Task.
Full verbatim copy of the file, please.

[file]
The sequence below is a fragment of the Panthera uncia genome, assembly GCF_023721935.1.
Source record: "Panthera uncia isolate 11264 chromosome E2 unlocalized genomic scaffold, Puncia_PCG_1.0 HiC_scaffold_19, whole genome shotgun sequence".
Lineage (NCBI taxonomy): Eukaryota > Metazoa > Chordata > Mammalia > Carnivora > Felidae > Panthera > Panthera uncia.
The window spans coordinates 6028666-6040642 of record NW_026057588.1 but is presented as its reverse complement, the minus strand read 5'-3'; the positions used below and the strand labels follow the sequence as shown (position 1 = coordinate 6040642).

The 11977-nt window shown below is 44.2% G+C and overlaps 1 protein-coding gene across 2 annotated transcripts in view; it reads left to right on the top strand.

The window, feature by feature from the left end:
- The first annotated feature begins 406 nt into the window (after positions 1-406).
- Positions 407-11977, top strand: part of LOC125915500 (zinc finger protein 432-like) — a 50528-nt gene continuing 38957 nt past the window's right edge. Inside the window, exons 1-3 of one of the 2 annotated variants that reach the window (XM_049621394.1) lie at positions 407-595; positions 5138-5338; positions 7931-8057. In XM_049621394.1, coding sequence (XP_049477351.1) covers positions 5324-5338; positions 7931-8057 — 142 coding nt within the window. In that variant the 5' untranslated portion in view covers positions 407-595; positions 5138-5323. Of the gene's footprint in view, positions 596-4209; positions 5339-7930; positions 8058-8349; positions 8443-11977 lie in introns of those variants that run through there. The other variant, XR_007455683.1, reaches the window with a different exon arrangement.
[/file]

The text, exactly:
The sequence below is a fragment of the Panthera uncia genome, assembly GCF_023721935.1.
Source record: "Panthera uncia isolate 11264 chromosome E2 unlocalized genomic scaffold, Puncia_PCG_1.0 HiC_scaffold_19, whole genome shotgun sequence".
Lineage (NCBI taxonomy): Eukaryota > Metazoa > Chordata > Mammalia > Carnivora > Felidae > Panthera > Panthera uncia.
The window spans coordinates 6028666-6040642 of record NW_026057588.1 but is presented as its reverse complement, the minus strand read 5'-3'; the positions used below and the strand labels follow the sequence as shown (position 1 = coordinate 6040642).

The 11977-nt window shown below is 44.2% G+C and overlaps 1 protein-coding gene across 2 annotated transcripts in view; it reads left to right on the top strand.

The window, feature by feature from the left end:
- The first annotated feature begins 406 nt into the window (after positions 1-406).
- Positions 407-11977, top strand: part of LOC125915500 (zinc finger protein 432-like) — a 50528-nt gene continuing 38957 nt past the window's right edge. Inside the window, exons 1-3 of one of the 2 annotated variants that reach the window (XM_049621394.1) lie at positions 407-595; positions 5138-5338; positions 7931-8057. In XM_049621394.1, coding sequence (XP_049477351.1) covers positions 5324-5338; positions 7931-8057 — 142 coding nt within the window. In that variant the 5' untranslated portion in view covers positions 407-595; positions 5138-5323. Of the gene's footprint in view, positions 596-4209; positions 5339-7930; positions 8058-8349; positions 8443-11977 lie in introns of those variants that run through there. The other variant, XR_007455683.1, reaches the window with a different exon arrangement.